And from Intel's datasheet for Prescott CPUs:

“Thermal Design Power (TDP) should be used for processor thermal solution design targets. The TDP is not the maximum power that the processor can dissipate.”

And the most telling quote of all, contained in both documents:

“Analysis indicates that real applications are unlikely to cause the processor to consume maximum power dissipation for sustained periods of time. Intel recommends that complete thermal solution designs target the Thermal Design Power (TDP) indicated in Table 26 instead of the maximum processor power consumption. The Thermal Monitor feature is intended to help protect the processor in the unlikely event that an application exceeds the TDP recommendation for a sustained period of time.”

What this means is that Intel's TDP is actually lower than the maximum power dissipation of the processor (and as you'll see later, it can be significantly lower). This is in stark contrast to AMD's TDP numbers, which are higher than the respective processor's maximum power dissipation."
http://www.silentpcreview.com/article169-page3.html

ilovejedd
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Post by ilovejedd » Wed Jul 21, 2010 7:17 pm

danimal wrote:true or false: those processors can run stone cold, if you limit the maximum voltage that the cpu runs on, with undervolting/overclocking, turn off turbo boost, etc.

true or false: i can use undervolting/overclocking to limit any cpu on that list to 73 watts... and i don't have to give up threading capability to do it.

ultimately, tdp numbers are only for people who won't be overclocking.
Point? No, I'm not being sarcastic. I'm just trying to understand what you're actual suggestion is. Go for AMD hexa and undervolt+overclock?

alleycat
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Post by alleycat » Thu Jul 22, 2010 4:06 am

Niles_M wrote:Does that also go for the i7-920? Do you have any other suggestion for a cool (i.e. "cold") processor?
If you want a "cold" processor then the i3-530 would be a good choice, and it's inexpensive. Building a quiet system would be a no-brainer.

If you've convinced yourself you want a quad-core, then the i7-860 might be a good choice, as suggested by ilovejedd. Another thing to consider is that both these processors use the same socket, so you could try the i3 first then upgrade later if you think it's necessary.

I also agree with the SSD recommendation. If you don't need a lot of storage then you could just use a single SSD and not bother with spinning disks at all. This would greatly increase the overall responsiveness of your system.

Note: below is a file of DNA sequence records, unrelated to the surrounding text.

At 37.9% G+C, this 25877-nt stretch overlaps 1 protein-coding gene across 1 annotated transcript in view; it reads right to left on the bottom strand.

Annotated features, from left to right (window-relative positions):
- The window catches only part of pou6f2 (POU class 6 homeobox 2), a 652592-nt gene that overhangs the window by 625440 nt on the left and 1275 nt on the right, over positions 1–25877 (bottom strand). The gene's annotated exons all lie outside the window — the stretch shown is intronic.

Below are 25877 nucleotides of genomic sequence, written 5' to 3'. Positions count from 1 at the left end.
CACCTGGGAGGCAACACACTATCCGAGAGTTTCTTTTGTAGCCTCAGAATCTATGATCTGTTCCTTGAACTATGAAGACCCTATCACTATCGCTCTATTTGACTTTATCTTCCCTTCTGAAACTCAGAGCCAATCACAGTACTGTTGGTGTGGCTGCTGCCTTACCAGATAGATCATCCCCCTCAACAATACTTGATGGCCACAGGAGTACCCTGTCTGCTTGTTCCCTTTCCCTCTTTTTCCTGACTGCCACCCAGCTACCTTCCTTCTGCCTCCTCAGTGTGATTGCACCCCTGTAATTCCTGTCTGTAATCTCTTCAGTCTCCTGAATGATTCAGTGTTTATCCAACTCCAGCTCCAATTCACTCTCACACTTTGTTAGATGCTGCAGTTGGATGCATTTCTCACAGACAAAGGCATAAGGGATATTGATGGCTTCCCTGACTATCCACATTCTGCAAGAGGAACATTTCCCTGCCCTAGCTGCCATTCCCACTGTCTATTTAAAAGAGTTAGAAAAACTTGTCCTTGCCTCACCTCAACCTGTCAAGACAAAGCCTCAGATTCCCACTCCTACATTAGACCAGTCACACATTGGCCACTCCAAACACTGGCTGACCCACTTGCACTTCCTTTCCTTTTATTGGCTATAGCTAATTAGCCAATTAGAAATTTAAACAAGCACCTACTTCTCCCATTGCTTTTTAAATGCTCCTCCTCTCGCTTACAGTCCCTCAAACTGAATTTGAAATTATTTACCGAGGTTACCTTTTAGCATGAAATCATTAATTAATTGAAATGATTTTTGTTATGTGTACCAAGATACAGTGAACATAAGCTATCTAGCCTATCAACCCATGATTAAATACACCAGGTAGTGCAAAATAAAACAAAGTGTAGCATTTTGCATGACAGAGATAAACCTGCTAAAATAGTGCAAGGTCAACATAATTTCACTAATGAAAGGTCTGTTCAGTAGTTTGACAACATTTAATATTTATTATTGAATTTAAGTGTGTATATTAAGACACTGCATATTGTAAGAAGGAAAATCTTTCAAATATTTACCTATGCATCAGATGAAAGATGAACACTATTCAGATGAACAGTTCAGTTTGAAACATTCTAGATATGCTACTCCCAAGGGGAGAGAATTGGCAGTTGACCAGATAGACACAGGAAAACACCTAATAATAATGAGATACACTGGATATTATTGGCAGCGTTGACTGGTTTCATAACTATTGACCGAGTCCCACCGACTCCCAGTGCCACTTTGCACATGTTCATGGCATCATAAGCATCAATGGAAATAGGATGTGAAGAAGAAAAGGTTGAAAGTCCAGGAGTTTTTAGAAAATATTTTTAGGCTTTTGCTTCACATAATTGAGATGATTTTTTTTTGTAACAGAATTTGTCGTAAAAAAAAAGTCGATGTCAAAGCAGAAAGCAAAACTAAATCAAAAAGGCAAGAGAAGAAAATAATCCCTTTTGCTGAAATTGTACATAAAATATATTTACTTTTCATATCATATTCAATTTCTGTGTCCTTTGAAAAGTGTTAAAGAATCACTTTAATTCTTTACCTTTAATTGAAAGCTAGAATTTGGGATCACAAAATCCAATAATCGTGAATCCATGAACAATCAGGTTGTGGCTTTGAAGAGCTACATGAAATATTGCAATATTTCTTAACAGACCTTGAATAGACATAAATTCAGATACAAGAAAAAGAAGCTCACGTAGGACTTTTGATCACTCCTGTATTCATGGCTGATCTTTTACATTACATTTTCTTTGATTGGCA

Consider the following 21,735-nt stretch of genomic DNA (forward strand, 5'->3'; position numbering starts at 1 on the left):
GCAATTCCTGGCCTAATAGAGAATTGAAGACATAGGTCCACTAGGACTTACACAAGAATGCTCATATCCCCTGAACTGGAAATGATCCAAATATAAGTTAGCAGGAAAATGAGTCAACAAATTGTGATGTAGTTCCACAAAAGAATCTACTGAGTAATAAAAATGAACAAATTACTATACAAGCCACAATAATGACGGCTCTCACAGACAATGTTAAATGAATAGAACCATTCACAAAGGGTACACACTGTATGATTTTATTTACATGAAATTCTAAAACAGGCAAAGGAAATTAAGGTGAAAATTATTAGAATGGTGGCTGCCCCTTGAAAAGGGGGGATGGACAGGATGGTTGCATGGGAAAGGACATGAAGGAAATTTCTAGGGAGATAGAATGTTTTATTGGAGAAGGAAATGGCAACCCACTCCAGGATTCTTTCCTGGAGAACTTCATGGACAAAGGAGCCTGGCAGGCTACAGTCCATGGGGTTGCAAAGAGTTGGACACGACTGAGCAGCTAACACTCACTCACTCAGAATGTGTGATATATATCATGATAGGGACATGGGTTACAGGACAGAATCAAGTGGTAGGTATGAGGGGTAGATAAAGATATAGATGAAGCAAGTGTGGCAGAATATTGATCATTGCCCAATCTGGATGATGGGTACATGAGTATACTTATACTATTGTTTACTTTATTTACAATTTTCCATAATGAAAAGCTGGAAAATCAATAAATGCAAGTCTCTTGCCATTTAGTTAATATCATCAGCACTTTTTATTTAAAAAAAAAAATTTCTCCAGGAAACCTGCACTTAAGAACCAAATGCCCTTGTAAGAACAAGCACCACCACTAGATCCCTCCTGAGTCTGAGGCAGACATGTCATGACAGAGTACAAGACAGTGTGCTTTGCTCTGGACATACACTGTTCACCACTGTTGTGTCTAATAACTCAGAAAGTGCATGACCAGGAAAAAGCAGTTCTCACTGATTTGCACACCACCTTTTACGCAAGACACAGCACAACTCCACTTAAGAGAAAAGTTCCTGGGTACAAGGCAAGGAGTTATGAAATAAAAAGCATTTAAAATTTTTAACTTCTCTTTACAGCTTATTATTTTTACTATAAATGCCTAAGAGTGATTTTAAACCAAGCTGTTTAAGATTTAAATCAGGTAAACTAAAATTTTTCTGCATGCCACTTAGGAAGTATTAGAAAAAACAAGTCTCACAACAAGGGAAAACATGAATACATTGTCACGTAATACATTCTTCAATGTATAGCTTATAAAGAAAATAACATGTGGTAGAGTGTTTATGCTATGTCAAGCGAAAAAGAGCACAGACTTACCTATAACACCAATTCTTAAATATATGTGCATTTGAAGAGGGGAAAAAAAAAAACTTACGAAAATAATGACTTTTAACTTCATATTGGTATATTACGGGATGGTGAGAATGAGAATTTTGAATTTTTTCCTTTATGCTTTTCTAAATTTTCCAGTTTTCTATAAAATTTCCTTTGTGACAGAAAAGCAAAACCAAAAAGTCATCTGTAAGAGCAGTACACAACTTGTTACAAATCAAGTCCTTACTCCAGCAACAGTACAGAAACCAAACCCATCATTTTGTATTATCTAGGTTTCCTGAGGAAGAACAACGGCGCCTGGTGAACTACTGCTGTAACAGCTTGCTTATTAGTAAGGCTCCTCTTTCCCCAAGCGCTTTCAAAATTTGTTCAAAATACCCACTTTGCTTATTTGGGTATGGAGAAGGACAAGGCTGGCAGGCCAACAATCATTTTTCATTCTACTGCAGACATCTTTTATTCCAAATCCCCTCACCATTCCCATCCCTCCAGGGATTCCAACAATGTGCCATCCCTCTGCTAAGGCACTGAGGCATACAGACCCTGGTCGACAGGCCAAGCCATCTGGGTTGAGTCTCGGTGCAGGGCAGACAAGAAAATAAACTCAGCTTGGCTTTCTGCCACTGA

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Post by speedkar9 » Thu Jul 22, 2010 8:50 am

This all sounds too familiar, I recently did 2 builds, one i7-860 and one X6... including monitor they totaled $1500. Mind you they weren't built with super quiet operation in mind, but it gives you a ball park figure to what you can get for $1500.
2) I do a lot of numerical computations and programming in my work, so it cannot be too slow (it doesn't have to be super duper fast either). I do not play any games, so I guess the graphics card is not that important, but I listen to music when not working, so a good sound card is also preferable (if onboard is not good enough).
For the OP however, the faster i7 with HT will definitely help with the number crunching, paired with a low-end passive ATI 5xxx graphics card and onboard sound. P183 or P180 mini are probably your best bet for quiet cases that can handle the i7's heat.
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Niles_M
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Post by Niles_M » Thu Jul 22, 2010 12:44 pm

MikeC wrote:Niles -- you really need to find out whether the programs you use are multithreaded. If not, your best bet is the highest speed dualcore w/ modest TDP (thermal design power) -- any brand, really.
At the moment they are not multithreaded, but the environment we write the models in change constantly, so I cannot say if this is the case in the future.

Ok, so the i7-860 is currently what I am looking at. Thanks for the advice on the P183 (or P180 mini) and the SSD.

If you have other suggestions or comments, feel very free to post them.

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Post by danimal » Thu Jul 22, 2010 5:12 pm

ilovejedd wrote:Point? No, I'm not being sarcastic. I'm just trying to understand what you're actual suggestion is. Go for AMD hexa and undervolt+overclock?
the o.p. never said anything about wanting a low power platform, but you guys started preaching tdp.

i'm showing that tdp numbers are largely irrelevant to what the o.p. specifically asked for, which was a quiet computer.

if the i7 is too noisy, learn how to undervolt it... if you need more power, it's there with a simple bios tweak, instead of being forever crippled with a low-tdp cpu.

niles, even if your software isn't currently multi-threaded, having multi-threaded capability should mean that you can run multiple instances of the same program, or worst case, run different programs simultaneously.

the p183 is an xlnt case, try undervolting the case fans, or better yet, replacing them with something quieter... and get a quiet cpu cooler, as in mugen2 or similar.